ACA Abby Brody

Abby Brody and her late daughter, Hallie (Contributed)

As a 62-year-old breast cancer survivor who’s losing employer-based health insurance this year, I’m terrified that without Obamacare I may be forced to choose between bankruptcy and life-saving treatment. We’ve needed the Affordable Care Act before. Our 23-year-old daughter died of a rare illness 16 months ago. The ACA allowed her to stay on my husband’s employer-based insurance and not worry about lifetime expenditure caps. Were it not for the ACA, we would have been bankrupt in addition to losing our daughter Hallie. I can’t sleep at night wondering if I’ll have ACA insurance to treat my breast cancer. Or will we again face the prospect of bankruptcy? — Abby Brody, Georgetown

ACA Chrstine Eady

Christine Mann (Contributed)

First, do no harm. We learn this in medical school, carrying it with us throughout our careers. In the U.S., access to affordable health insurance is a necessity for obtaining the best possible care. Shouldn’t our elected representatives share in this goal? Unfortunately, our new administration is pressing forward with repealing the law that puts insurance in reach for most. A survey in the New England Journal of Medicine found that 85 percent of family practice doctors are against repeal of the ACA. The president of the American Academy of Family Physicians, Dr. John Meigs Jr., says “too much is at stake to make significant changes to ACA.” Every day, primary care physicians see the struggles our patience face because of lack of insurance. Why isn’t our government listening to us? I hope they will join us in doing no harm — and keep the ACA. — Christine Mann, Leander

I had really good health insurance through my employers. When I went to work for myself, I had to buy insurance on my own. Though it was expensive and not very good, I knew that if I let it lapse it would be even harder to get back into the system later — and that I would have the issue of a pre-existing condition. I found the cheapest policy I could find and hoped that I wouldn’t get sick. The ACA changed everything. For the last two years, I’ve had good, affordable coverage thanks to the government subsidy. My prescriptions are just $5 — and ACA covered a large percentage of my carpal tunnel surgeries. Without that subsidy, I could not have afforded a good enough policy to cover my health care needs. Without the marketplace, I would not have had so many choices for a plan that works well for me. — Rona Distenfeld, Austin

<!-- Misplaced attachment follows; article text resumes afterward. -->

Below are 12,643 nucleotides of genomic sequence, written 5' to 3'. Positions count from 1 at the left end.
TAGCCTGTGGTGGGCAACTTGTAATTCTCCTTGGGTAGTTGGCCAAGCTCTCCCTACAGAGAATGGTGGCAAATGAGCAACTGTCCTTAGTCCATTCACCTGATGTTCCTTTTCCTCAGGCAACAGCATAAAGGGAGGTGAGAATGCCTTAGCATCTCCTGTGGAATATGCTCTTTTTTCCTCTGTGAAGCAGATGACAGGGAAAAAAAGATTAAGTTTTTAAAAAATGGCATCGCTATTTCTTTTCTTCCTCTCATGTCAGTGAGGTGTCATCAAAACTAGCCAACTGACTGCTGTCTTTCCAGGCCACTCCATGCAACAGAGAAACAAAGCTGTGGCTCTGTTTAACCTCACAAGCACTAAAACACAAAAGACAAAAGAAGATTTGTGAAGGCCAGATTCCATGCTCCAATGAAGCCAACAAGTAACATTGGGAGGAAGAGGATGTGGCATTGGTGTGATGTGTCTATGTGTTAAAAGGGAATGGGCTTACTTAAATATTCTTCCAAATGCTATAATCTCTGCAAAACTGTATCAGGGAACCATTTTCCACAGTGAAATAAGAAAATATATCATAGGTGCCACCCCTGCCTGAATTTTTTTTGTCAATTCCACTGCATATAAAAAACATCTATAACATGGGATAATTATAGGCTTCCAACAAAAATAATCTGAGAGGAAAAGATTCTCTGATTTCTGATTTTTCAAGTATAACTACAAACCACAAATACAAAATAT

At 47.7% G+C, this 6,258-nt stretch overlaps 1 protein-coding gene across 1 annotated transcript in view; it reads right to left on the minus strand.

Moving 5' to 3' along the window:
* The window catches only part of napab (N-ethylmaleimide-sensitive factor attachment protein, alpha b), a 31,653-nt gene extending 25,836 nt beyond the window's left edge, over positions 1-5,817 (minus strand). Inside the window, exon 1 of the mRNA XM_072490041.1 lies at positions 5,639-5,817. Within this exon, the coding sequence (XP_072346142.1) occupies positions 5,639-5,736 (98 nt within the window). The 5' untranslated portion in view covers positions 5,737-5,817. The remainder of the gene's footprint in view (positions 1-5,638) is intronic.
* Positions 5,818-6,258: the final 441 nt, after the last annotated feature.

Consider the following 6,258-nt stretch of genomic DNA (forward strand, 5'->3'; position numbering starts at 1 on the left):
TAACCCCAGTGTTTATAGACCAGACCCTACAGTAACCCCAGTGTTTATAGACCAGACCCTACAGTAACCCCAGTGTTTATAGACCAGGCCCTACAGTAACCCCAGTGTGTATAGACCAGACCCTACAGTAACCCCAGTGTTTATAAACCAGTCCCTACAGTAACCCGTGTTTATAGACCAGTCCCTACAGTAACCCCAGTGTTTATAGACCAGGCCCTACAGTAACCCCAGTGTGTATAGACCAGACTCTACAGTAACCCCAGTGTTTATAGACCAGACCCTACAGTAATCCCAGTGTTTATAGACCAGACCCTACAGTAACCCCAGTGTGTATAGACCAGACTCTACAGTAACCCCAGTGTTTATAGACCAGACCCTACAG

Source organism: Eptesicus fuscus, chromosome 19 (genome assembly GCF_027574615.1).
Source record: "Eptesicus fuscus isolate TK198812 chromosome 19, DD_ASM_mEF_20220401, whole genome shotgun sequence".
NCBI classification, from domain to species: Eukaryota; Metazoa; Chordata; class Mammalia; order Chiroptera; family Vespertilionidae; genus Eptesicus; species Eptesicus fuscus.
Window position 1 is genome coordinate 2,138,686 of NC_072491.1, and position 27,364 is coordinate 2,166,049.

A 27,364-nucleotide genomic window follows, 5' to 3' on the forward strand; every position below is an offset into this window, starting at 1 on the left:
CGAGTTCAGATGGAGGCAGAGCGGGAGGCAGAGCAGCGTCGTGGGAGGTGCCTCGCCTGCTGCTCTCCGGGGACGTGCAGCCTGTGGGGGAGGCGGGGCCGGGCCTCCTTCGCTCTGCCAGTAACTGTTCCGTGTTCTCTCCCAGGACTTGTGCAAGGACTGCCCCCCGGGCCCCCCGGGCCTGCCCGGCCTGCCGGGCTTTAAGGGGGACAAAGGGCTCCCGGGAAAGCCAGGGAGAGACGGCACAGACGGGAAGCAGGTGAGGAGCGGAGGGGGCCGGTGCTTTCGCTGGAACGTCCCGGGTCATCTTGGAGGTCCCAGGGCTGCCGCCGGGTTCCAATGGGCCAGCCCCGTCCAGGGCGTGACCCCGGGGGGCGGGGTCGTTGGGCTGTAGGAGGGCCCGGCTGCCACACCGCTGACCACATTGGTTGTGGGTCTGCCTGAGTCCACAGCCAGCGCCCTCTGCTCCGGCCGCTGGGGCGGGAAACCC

ACA Rob Sanford

Rob Sanford (Contributed)

I had my pancreas removed 16 years ago due to a rare form of pancreatic cancer. I work at home under contract and have no option for work-related coverage. When my work coverage was discontinued, I tried to get insurance to cover my needs for medication, an insulin pump and other supplies — but was told “no way” by numerous insurance companies. Once the ACA was introduced, I was finally able to get coverage that was somewhat expensive but went a long way toward keeping me alive. Many of us need it. — Rob Sanford, Fredericksburg

The debate over the merits of the Affordable Care Act highlights the highly partisan environment of our times. “Repeal and replace” has been the mantra of many Republicans elected to national office — President Trump included. However, the evidence is clear that our country’s rate of uninsured is at a historic low of nearly 9 percent. As someone who purchased insurance through the health insurance marketplace, of course I would like a more affordable monthly premium. I am hopeful that a Republican-controlled Congress can help deliver this. I am also hopeful that other pieces of Obamacare that aim to improve our nation’s health care will continue to be embraced, such as efforts to expand primary care medicine and efforts to improve quality of care. As an entering medical student, these pieces have inspired me to advocate for improving and embracing — rather than repealing and replacing — Obamacare. — Mark Smith, Austin

COMMENTARY: This is what happens when health insurance is a privilege.